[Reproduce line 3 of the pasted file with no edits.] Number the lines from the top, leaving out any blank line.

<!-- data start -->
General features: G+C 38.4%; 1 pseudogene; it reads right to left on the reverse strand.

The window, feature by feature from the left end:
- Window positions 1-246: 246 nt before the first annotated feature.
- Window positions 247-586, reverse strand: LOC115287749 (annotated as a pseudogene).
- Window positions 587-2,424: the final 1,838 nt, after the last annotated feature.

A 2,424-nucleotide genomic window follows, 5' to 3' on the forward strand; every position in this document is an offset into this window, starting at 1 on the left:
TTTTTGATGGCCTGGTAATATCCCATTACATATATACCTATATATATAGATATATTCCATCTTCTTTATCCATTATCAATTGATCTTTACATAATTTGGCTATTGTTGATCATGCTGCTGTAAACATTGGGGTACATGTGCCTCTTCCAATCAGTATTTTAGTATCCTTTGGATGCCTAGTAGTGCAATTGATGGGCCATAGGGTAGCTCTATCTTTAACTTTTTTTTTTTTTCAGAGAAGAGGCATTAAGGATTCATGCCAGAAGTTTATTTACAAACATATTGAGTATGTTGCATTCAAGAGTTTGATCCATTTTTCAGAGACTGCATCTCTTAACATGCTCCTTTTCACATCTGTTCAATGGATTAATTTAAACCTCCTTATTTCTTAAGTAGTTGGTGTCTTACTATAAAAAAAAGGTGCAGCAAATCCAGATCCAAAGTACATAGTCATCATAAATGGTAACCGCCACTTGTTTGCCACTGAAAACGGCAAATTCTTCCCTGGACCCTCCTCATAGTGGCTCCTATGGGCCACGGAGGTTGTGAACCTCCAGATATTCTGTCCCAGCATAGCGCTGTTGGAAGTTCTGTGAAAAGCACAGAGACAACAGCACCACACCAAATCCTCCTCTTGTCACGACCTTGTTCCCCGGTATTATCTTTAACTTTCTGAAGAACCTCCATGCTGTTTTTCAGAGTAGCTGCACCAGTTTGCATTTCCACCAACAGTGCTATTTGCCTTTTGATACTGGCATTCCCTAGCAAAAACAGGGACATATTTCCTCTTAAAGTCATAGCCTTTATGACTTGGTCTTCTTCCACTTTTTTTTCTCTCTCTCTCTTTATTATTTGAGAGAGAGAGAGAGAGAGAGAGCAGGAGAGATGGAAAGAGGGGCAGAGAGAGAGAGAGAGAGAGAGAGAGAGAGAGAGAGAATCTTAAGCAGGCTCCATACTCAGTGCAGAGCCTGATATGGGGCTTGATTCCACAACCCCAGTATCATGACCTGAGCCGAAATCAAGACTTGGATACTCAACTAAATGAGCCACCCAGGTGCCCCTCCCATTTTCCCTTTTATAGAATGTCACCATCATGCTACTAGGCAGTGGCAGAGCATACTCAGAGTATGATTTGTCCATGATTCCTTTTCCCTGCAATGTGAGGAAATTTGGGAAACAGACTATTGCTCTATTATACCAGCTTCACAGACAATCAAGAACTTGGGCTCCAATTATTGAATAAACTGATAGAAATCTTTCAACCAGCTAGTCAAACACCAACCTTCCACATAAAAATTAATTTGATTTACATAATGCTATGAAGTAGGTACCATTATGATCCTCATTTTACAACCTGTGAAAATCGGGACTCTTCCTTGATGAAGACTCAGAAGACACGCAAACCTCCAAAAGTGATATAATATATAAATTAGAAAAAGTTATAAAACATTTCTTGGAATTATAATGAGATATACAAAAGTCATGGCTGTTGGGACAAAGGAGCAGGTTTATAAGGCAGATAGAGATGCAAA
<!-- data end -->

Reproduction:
- Window positions 1-246: 246 nt before the first annotated feature.